* Assets include 60,000 boed of production
* Carlyle’s Assala Energy to operate onshore assets
* Deal expected to complete summer 2017
By Ron Bousso
LONDON, March 24 (Reuters) - Carlyle Group has bought Royal Dutch Shell’s onshore assets in Gabon for $587 million as the world’s largest private equity fund expands in the global oil and gas sector.
For Shell, the deal marks a further step in a $30 billion asset disposal programme to help cut debt after its $54 billion acquisition of BG Group last year. The Anglo-Dutch oil company has sold assets for more than $15 billion since 2016.
Shell’s Gabon assets will be incorporated into Carlyle-backed Assala Energy, which is led by former Tullow Oil executive David Roux and will focus on energy opportunities in sub-Saharan Africa, Carlyle said in a statement on Friday.
The assets operated by Shell produce approximately 60,000 barrels of oil equivalent per day, of which 40,000 boed go to the company. Under the deal, which is expected to close in the summer, Assala Energy will assume a debt of $285 million.
For Shell, the transaction will result in an impairment charge of $53 million after tax which will be taken in the first quarter of 2017, it said in a separate statement. About 430 local Shell employees will become part of Assala Energy.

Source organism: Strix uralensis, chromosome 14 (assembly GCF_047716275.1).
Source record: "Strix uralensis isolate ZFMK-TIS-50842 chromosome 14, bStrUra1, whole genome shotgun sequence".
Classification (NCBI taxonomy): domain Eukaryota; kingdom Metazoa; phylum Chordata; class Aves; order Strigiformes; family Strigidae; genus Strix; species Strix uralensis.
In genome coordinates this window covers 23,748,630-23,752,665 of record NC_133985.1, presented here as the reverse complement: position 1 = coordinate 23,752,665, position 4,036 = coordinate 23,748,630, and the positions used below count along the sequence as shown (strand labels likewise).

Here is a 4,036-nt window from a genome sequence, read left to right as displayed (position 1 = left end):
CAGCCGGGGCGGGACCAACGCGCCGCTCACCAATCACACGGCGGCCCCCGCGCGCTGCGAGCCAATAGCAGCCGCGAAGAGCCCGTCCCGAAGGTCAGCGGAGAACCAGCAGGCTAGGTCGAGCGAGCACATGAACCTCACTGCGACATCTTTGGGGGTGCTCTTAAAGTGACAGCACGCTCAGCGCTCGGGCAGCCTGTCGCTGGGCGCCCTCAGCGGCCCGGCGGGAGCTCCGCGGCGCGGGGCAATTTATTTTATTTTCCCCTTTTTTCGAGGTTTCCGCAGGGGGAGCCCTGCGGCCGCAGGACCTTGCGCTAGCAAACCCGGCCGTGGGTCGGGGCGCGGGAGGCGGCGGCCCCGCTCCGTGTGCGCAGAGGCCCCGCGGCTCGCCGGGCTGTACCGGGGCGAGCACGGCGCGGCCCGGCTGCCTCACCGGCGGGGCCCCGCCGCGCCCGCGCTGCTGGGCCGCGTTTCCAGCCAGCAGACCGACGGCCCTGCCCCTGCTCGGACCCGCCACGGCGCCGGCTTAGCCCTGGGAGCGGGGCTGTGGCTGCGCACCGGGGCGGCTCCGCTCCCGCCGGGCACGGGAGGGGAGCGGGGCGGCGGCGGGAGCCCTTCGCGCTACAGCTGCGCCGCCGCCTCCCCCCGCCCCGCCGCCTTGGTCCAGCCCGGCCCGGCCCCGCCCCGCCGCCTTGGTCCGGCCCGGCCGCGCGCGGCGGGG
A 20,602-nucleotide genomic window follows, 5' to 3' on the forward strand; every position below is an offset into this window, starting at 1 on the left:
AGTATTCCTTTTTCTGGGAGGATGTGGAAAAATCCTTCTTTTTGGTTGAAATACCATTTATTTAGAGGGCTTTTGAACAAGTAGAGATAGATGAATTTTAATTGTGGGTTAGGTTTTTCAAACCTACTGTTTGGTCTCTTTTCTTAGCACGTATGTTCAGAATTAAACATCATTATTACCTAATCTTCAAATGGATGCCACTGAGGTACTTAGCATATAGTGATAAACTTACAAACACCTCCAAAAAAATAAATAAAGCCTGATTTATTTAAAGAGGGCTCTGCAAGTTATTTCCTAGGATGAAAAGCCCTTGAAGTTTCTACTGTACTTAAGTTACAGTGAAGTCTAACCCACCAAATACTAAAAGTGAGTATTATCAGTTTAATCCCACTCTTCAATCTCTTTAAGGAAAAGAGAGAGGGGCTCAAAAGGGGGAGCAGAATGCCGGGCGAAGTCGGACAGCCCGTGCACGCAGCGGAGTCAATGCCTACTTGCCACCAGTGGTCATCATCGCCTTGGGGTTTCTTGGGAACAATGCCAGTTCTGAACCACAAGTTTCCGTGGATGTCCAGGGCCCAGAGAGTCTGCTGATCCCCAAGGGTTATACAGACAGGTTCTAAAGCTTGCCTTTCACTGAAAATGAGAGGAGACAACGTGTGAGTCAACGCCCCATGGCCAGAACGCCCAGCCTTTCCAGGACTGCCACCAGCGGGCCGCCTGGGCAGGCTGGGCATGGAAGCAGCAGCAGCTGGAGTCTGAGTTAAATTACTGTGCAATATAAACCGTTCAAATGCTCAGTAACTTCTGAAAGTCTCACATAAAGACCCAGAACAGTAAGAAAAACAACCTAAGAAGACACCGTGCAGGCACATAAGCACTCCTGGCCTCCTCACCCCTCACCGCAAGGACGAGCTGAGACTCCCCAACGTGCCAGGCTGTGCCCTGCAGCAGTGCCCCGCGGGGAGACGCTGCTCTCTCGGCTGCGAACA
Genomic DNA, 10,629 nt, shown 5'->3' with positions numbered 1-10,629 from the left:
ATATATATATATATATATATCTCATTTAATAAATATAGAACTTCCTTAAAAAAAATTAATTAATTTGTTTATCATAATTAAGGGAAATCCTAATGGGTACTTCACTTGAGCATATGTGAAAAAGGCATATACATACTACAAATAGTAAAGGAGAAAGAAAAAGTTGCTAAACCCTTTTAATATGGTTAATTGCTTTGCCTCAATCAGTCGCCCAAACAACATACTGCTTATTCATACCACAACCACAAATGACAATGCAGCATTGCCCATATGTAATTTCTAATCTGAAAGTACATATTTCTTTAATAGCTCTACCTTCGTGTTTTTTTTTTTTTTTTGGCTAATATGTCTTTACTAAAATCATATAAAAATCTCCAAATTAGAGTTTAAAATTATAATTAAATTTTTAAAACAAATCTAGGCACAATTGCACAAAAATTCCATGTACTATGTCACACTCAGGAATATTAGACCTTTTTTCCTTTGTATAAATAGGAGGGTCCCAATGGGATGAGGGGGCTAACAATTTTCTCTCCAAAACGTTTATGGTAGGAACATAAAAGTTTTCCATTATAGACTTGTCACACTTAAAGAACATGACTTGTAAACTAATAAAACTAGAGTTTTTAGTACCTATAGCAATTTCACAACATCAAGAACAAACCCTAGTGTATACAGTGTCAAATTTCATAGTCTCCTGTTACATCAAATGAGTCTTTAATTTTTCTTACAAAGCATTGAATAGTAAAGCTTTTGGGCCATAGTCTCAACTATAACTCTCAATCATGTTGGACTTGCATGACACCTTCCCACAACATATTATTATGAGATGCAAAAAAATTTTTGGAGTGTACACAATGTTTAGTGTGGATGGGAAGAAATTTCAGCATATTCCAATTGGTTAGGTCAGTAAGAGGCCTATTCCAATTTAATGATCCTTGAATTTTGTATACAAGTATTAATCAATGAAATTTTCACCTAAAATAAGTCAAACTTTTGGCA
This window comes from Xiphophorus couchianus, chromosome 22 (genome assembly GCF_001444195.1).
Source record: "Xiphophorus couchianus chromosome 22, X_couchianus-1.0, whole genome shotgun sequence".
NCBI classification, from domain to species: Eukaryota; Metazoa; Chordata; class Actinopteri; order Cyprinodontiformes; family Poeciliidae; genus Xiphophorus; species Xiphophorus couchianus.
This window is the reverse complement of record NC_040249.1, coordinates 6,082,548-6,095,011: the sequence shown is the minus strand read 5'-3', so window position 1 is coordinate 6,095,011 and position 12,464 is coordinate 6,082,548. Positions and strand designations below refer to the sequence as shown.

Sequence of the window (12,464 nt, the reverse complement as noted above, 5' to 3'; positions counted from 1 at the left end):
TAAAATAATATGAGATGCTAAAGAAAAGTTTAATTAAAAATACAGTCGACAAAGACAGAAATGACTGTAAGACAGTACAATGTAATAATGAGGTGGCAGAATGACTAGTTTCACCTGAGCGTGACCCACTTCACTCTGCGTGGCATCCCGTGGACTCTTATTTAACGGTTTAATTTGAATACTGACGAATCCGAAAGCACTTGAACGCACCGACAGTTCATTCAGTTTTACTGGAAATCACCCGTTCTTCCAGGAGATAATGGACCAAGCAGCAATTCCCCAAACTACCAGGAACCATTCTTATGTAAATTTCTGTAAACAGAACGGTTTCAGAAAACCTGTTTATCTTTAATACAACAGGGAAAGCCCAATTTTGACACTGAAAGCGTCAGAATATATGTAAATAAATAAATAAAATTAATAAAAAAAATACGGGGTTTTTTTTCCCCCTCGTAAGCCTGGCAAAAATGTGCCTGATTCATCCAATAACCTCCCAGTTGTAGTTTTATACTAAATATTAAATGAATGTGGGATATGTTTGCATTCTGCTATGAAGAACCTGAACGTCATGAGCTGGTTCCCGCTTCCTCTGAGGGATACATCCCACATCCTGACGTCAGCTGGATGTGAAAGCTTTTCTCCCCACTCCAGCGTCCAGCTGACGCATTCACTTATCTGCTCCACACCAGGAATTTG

The capital for the investment will come from Carlyle International Energy Partners (CIEP), a $2.5 billion fund that invests in global oil and gas exploration and production, and the $698 million Carlyle Sub-Saharan Africa Fund (SSA).
Private equity funds have increased their presence in oil exploration and production companies outside the United States since the collapse in oil prices in 2014, snapping up assets from oil companies seeking to reduce debt and narrow operations.
CIEP has invested $500 million in Mazarine Energy to make bolt-on acquisitions in southern Europe and North Africa.
It also set up, together with private equity fund CVC Partners, North Sea investment vehicle Neptune, headed by former Centrica boss Sam Laidlaw, which is expected to make an investment in the near future. (Reporting by Ron Bousso; editing by Alexander Smith)